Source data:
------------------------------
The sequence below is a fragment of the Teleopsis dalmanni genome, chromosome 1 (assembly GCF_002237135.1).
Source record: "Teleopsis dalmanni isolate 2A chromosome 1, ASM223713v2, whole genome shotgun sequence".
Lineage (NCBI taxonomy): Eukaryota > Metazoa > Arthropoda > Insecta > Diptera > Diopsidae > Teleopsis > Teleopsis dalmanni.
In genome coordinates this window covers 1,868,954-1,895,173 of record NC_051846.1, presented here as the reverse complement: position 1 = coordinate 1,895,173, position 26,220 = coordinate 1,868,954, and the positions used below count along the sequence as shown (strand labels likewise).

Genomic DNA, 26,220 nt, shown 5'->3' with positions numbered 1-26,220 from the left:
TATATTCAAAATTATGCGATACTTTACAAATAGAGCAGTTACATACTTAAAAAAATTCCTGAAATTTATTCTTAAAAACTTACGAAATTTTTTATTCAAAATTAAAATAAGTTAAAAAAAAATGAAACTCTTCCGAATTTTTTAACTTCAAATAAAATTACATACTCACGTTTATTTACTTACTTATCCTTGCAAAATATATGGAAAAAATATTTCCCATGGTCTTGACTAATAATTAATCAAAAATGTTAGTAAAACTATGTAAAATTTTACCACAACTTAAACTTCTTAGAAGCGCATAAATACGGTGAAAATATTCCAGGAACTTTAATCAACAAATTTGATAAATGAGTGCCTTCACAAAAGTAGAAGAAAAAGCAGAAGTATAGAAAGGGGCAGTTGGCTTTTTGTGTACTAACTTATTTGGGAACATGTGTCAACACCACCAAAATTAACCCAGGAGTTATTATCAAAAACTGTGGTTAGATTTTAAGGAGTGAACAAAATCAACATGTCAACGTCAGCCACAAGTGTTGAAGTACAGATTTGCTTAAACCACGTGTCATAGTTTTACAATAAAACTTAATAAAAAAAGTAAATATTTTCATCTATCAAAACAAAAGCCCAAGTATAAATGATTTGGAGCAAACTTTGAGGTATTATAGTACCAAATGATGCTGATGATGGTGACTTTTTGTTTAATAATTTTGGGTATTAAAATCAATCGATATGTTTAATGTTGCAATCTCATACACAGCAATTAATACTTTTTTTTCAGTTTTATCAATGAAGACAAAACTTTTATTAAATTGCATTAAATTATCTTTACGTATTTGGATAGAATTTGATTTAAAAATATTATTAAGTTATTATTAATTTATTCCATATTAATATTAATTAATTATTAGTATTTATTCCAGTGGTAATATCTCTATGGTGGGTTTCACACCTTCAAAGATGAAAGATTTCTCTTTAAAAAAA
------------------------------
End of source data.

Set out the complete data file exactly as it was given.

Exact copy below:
The sequence below is a fragment of the Teleopsis dalmanni genome, chromosome 1 (assembly GCF_002237135.1).
Source record: "Teleopsis dalmanni isolate 2A chromosome 1, ASM223713v2, whole genome shotgun sequence".
Lineage (NCBI taxonomy): Eukaryota > Metazoa > Arthropoda > Insecta > Diptera > Diopsidae > Teleopsis > Teleopsis dalmanni.
In genome coordinates this window covers 1,868,954-1,895,173 of record NC_051846.1, presented here as the reverse complement: position 1 = coordinate 1,895,173, position 26,220 = coordinate 1,868,954, and the positions used below count along the sequence as shown (strand labels likewise).

Genomic DNA, 26,220 nt, shown 5'->3' with positions numbered 1-26,220 from the left:
TATATTCAAAATTATGCGATACTTTACAAATAGAGCAGTTACATACTTAAAAAAATTCCTGAAATTTATTCTTAAAAACTTACGAAATTTTTTATTCAAAATTAAAATAAGTTAAAAAAAAATGAAACTCTTCCGAATTTTTTAACTTCAAATAAAATTACATACTCACGTTTATTTACTTACTTATCCTTGCAAAATATATGGAAAAAATATTTCCCATGGTCTTGACTAATAATTAATCAAAAATGTTAGTAAAACTATGTAAAATTTTACCACAACTTAAACTTCTTAGAAGCGCATAAATACGGTGAAAATATTCCAGGAACTTTAATCAACAAATTTGATAAATGAGTGCCTTCACAAAAGTAGAAGAAAAAGCAGAAGTATAGAAAGGGGCAGTTGGCTTTTTGTGTACTAACTTATTTGGGAACATGTGTCAACACCACCAAAATTAACCCAGGAGTTATTATCAAAAACTGTGGTTAGATTTTAAGGAGTGAACAAAATCAACATGTCAACGTCAGCCACAAGTGTTGAAGTACAGATTTGCTTAAACCACGTGTCATAGTTTTACAATAAAACTTAATAAAAAAAGTAAATATTTTCATCTATCAAAACAAAAGCCCAAGTATAAATGATTTGGAGCAAACTTTGAGGTATTATAGTACCAAATGATGCTGATGATGGTGACTTTTTGTTTAATAATTTTGGGTATTAAAATCAATCGATATGTTTAATGTTGCAATCTCATACACAGCAATTAATACTTTTTTTTCAGTTTTATCAATGAAGACAAAACTTTTATTAAATTGCATTAAATTATCTTTACGTATTTGGATAGAATTTGATTTAAAAATATTATTAAGTTATTATTAATTTATTCCATATTAATATTAATTAATTATTAGTATTTATTCCAGTGGTAATATCTCTATGGTGGGTTTCACACCTTCAAAGATGAAAGATTTCTCTTTAAAAAAA